HRV boys basketball preview

HRV Boys basketball returns 10 players from last year’s 7-15 team. Senior guard JJ Mears is one of two returning captains, the other being senior forward Tanner Wells, for this year’s roster. Mears will not only have the duty to control this offense, but also will be a valuable asset beyond the arc.

Hood River News file photo
HRV Boys basketball returns 10 players from last year’s 7-15 team. Senior guard JJ Mears is one of two returning captains, the other being senior forward Tanner Wells, for this year’s roster. Mears will not only have the duty to control this offense, but also will be a valuable asset beyond the arc.



Last season, the HRV boys basketball team finished with a 7-15 overall record and went 1-8 in league play.

The boys started off last year going 3-3, with wins over Redmond, Riverside and White Salmon, but would go a derailing 4-12 to close out the year and would end in 29th in the final 5A Oregon School Activities Association (OSAA) standings.

Last season, the Eagles scored a total of 1,182 points and allowed 1,261. The nearly identical numbers may seem like there were a lot of close games, but most of their wins and losses were lopsided.

Much of this had to do with the inexperience at the varsity level, but this year, there’s a whole new feel and comfort level for the Eagles as third-year Head Coach Christopher Dirks has eight seniors and two juniors on the roster.

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Carson Flores, a junior guard, is an offensive minded playmaker.

Although the Eagles lost two seniors to graduation, one of which was captain guard and wing player Zack Moore, they return 10 players, including captains JJ Mears and Tanner Wells.

HRV also brings back four of its starting five players, Moore being the only starter from last year’s team not on this year’s roster.

Expect the Eagles this season to push the ball up the court and get shots up.

With two big men standing at six feet, six inches and eight wing players surrounding them, this team is based around speed, three-point shooting, spacing and length on the defensive side of the court.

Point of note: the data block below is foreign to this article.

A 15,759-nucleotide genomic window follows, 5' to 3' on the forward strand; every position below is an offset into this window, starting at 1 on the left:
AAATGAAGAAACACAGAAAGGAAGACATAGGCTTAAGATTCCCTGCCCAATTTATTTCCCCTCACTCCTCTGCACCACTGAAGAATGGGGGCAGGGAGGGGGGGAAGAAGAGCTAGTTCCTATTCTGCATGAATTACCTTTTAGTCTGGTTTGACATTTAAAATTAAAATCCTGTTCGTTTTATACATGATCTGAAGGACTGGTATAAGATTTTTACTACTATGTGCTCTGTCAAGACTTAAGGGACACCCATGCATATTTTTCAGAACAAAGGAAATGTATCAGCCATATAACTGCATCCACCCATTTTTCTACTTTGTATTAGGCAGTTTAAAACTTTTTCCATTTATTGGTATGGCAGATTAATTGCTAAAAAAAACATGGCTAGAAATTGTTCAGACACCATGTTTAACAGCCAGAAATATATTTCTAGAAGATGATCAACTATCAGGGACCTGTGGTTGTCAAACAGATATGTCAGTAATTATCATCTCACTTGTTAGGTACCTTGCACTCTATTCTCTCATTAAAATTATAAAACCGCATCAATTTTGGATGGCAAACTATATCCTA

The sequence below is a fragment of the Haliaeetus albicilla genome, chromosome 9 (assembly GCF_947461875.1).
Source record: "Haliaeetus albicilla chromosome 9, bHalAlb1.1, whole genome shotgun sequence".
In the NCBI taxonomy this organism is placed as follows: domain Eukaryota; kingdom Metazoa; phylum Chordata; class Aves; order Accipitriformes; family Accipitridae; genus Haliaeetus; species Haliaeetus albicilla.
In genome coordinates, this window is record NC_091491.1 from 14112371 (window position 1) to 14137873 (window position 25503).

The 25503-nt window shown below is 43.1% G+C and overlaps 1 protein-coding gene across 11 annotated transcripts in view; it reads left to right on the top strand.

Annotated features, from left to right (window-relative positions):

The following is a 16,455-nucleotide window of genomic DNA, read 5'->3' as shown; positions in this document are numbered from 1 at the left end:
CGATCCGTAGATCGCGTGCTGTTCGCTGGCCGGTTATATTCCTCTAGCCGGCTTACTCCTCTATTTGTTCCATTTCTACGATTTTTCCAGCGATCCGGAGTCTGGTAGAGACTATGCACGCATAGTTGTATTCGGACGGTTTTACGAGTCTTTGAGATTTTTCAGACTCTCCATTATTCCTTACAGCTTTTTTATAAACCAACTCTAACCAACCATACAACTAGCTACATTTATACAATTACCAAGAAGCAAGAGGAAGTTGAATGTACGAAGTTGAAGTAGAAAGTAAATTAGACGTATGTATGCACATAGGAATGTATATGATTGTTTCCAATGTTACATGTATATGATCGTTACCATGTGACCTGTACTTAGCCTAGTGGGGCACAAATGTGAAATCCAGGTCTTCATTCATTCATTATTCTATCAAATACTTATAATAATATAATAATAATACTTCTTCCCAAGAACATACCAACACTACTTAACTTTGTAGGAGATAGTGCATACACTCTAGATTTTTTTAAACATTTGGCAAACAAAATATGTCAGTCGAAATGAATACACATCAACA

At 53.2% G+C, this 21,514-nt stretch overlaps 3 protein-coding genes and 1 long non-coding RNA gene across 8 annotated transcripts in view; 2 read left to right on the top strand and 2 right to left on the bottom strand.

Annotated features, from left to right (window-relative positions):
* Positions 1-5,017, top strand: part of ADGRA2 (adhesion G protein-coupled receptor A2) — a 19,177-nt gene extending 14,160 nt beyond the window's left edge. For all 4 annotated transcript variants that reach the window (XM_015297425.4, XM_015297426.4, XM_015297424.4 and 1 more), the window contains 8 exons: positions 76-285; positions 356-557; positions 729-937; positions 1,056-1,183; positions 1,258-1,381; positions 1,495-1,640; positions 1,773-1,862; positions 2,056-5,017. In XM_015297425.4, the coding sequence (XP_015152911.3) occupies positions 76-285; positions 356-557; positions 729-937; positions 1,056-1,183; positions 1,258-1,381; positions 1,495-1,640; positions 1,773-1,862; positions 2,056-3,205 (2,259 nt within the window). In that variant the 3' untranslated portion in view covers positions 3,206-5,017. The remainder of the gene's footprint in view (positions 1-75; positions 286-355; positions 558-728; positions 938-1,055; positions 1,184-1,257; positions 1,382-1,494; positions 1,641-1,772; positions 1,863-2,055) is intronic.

And it all revolves around Mears and Wells.

The value of Mears’ consistent three-point shooting at the guard position will serve to great value in the Eagles’ offense.

Mears’ ability to space the floor beyond the arc stretches the defense and gives the other four players on the court plenty of room to make a play. Mears is much more than just a three-point shooter — he’s rather a combo guard. Mears’ ability to lead the team, put the ball on the floor and give the ball to the open man is the reason why he starts at the point guard position for the Eagles.

Then there’s Wells. At six feet, two inches, Wells is going to be asked to do it all: shoot, pass, rebound, defend and be a leader.

And he’s more than capable of doing so.

His frame allows him to be a presence on both ends of the court and stretch the floor with a three-point shot, but is also strong enough to battle down low and it gives the Eagles a real two-way threat.

Another potential two-way player on this roster is Jonah Tactay.

At around six feet tall, Tactay is a high-energy player and can be a real weapon, especially on the defensive end.

The length and speed Tactay has allows him to be able to potentially guard every position on the court.

If he can wreak havoc on the defensive end of the floor, it puts him in the perfect position to show off his offensive abilities.

Tactay’s athleticism and jumping skills from track and field translate right into the open court in a basketball game.

Being able to force turnovers and bad shots usually lead to fast break opportunities, which is where Tactay’s game flourishes as he can put the ball on the floor and then use his explosiveness from his legs to finish at the basket.

Much like Mears, junior guard Carson Flores is another real threat for HRV on the offensive end of the court.

Flores has an impressive handle and is crafty with the ball. His ability to not only hit open shots, but create his own shot makes him someone who’ll see his fair share of opportunities to put up a high volume of field goal attempts a game.

However, unlike Mears, Flores has a less-developed leadership role as well as being able to handle the duties of a guard at the varsity level, and that all comes with age. So, throughout this season Flores, is someone to keep an eye on, since this is the season where he needs to see growth in the mental aspect of his game. There’s always a lot of potential for someone who has a true love for a game, and Flores has that for basketball.

Wings Braxton Wilson, Peiyton Slatt, Noah Webster and German Diaz balance out the position players surrounding the big men.